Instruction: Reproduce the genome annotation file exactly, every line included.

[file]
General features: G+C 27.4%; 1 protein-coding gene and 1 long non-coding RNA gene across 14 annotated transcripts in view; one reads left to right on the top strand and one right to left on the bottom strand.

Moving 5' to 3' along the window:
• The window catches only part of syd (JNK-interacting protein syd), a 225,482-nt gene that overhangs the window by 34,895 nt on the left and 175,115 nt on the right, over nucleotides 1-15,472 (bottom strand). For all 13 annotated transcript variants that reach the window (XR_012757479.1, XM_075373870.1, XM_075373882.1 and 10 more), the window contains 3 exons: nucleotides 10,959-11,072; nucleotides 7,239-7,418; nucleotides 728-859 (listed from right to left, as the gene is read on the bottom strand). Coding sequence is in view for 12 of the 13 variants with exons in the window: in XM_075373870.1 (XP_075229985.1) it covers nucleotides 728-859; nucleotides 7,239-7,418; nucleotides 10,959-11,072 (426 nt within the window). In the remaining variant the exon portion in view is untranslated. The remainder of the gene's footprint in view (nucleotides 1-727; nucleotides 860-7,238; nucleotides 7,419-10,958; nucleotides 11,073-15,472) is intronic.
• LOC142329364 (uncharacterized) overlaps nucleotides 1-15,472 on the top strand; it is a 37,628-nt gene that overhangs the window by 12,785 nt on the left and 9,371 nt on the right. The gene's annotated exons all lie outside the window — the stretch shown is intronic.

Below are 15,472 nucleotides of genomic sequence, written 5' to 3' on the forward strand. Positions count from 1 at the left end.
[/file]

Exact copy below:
General features: G+C 27.4%; 1 protein-coding gene and 1 long non-coding RNA gene across 14 annotated transcripts in view; one reads left to right on the top strand and one right to left on the bottom strand.

Moving 5' to 3' along the window:
• The window catches only part of syd (JNK-interacting protein syd), a 225,482-nt gene that overhangs the window by 34,895 nt on the left and 175,115 nt on the right, over nucleotides 1-15,472 (bottom strand). For all 13 annotated transcript variants that reach the window (XR_012757479.1, XM_075373870.1, XM_075373882.1 and 10 more), the window contains 3 exons: nucleotides 10,959-11,072; nucleotides 7,239-7,418; nucleotides 728-859 (listed from right to left, as the gene is read on the bottom strand). Coding sequence is in view for 12 of the 13 variants with exons in the window: in XM_075373870.1 (XP_075229985.1) it covers nucleotides 728-859; nucleotides 7,239-7,418; nucleotides 10,959-11,072 (426 nt within the window). In the remaining variant the exon portion in view is untranslated. The remainder of the gene's footprint in view (nucleotides 1-727; nucleotides 860-7,238; nucleotides 7,419-10,958; nucleotides 11,073-15,472) is intronic.
• LOC142329364 (uncharacterized) overlaps nucleotides 1-15,472 on the top strand; it is a 37,628-nt gene that overhangs the window by 12,785 nt on the left and 9,371 nt on the right. The gene's annotated exons all lie outside the window — the stretch shown is intronic.

Below are 15,472 nucleotides of genomic sequence, written 5' to 3' on the forward strand. Positions count from 1 at the left end.